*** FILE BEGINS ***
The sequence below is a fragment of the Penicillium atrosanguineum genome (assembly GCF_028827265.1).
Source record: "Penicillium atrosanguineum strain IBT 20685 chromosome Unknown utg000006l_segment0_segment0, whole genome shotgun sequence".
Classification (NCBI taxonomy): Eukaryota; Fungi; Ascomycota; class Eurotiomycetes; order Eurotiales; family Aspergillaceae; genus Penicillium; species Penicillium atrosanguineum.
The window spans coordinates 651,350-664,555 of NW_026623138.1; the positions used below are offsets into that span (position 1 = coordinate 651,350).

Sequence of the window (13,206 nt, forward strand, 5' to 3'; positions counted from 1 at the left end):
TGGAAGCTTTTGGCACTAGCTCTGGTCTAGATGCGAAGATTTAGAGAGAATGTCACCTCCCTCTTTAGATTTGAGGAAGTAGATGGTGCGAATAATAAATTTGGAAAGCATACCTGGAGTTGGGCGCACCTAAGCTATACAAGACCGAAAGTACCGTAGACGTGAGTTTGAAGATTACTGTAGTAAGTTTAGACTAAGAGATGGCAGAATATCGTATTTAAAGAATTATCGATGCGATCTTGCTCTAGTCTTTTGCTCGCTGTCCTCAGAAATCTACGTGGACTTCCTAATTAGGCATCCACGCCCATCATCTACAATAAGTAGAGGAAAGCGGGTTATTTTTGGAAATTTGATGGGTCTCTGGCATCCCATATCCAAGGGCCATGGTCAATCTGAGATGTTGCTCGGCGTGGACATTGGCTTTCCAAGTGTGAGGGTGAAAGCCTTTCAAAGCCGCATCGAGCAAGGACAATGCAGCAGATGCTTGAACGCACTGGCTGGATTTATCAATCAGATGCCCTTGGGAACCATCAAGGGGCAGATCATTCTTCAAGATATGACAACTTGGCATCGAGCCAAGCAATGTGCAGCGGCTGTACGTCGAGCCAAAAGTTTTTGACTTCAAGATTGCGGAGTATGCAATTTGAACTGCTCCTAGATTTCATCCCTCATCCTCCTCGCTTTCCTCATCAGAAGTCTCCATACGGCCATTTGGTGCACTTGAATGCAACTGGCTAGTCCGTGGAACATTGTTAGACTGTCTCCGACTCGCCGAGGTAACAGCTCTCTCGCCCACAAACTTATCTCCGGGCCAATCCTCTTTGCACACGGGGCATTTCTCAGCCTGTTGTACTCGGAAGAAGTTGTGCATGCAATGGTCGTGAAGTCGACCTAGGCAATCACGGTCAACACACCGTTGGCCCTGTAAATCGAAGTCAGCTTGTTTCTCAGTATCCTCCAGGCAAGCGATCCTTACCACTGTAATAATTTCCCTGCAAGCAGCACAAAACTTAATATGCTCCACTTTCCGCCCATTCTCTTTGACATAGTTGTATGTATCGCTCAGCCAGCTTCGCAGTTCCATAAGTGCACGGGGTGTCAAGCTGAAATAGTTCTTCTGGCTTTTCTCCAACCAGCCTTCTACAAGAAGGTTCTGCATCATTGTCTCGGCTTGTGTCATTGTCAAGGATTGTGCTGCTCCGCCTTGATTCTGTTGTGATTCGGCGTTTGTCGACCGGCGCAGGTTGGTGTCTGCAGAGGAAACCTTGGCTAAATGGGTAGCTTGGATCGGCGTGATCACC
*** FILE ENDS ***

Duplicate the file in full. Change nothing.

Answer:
The sequence below is a fragment of the Penicillium atrosanguineum genome (assembly GCF_028827265.1).
Source record: "Penicillium atrosanguineum strain IBT 20685 chromosome Unknown utg000006l_segment0_segment0, whole genome shotgun sequence".
Classification (NCBI taxonomy): Eukaryota; Fungi; Ascomycota; class Eurotiomycetes; order Eurotiales; family Aspergillaceae; genus Penicillium; species Penicillium atrosanguineum.
The window spans coordinates 651,350-664,555 of NW_026623138.1; the positions used below are offsets into that span (position 1 = coordinate 651,350).

Sequence of the window (13,206 nt, forward strand, 5' to 3'; positions counted from 1 at the left end):
TGGAAGCTTTTGGCACTAGCTCTGGTCTAGATGCGAAGATTTAGAGAGAATGTCACCTCCCTCTTTAGATTTGAGGAAGTAGATGGTGCGAATAATAAATTTGGAAAGCATACCTGGAGTTGGGCGCACCTAAGCTATACAAGACCGAAAGTACCGTAGACGTGAGTTTGAAGATTACTGTAGTAAGTTTAGACTAAGAGATGGCAGAATATCGTATTTAAAGAATTATCGATGCGATCTTGCTCTAGTCTTTTGCTCGCTGTCCTCAGAAATCTACGTGGACTTCCTAATTAGGCATCCACGCCCATCATCTACAATAAGTAGAGGAAAGCGGGTTATTTTTGGAAATTTGATGGGTCTCTGGCATCCCATATCCAAGGGCCATGGTCAATCTGAGATGTTGCTCGGCGTGGACATTGGCTTTCCAAGTGTGAGGGTGAAAGCCTTTCAAAGCCGCATCGAGCAAGGACAATGCAGCAGATGCTTGAACGCACTGGCTGGATTTATCAATCAGATGCCCTTGGGAACCATCAAGGGGCAGATCATTCTTCAAGATATGACAACTTGGCATCGAGCCAAGCAATGTGCAGCGGCTGTACGTCGAGCCAAAAGTTTTTGACTTCAAGATTGCGGAGTATGCAATTTGAACTGCTCCTAGATTTCATCCCTCATCCTCCTCGCTTTCCTCATCAGAAGTCTCCATACGGCCATTTGGTGCACTTGAATGCAACTGGCTAGTCCGTGGAACATTGTTAGACTGTCTCCGACTCGCCGAGGTAACAGCTCTCTCGCCCACAAACTTATCTCCGGGCCAATCCTCTTTGCACACGGGGCATTTCTCAGCCTGTTGTACTCGGAAGAAGTTGTGCATGCAATGGTCGTGAAGTCGACCTAGGCAATCACGGTCAACACACCGTTGGCCCTGTAAATCGAAGTCAGCTTGTTTCTCAGTATCCTCCAGGCAAGCGATCCTTACCACTGTAATAATTTCCCTGCAAGCAGCACAAAACTTAATATGCTCCACTTTCCGCCCATTCTCTTTGACATAGTTGTATGTATCGCTCAGCCAGCTTCGCAGTTCCATAAGTGCACGGGGTGTCAAGCTGAAATAGTTCTTCTGGCTTTTCTCCAACCAGCCTTCTACAAGAAGGTTCTGCATCATTGTCTCGGCTTGTGTCATTGTCAAGGATTGTGCTGCTCCGCCTTGATTCTGTTGTGATTCGGCGTTTGTCGACCGGCGCAGGTTGGTGTCTGCAGAGGAAACCTTGGCTAAATGGGTAGCTTGGATCGGCGTGATCACC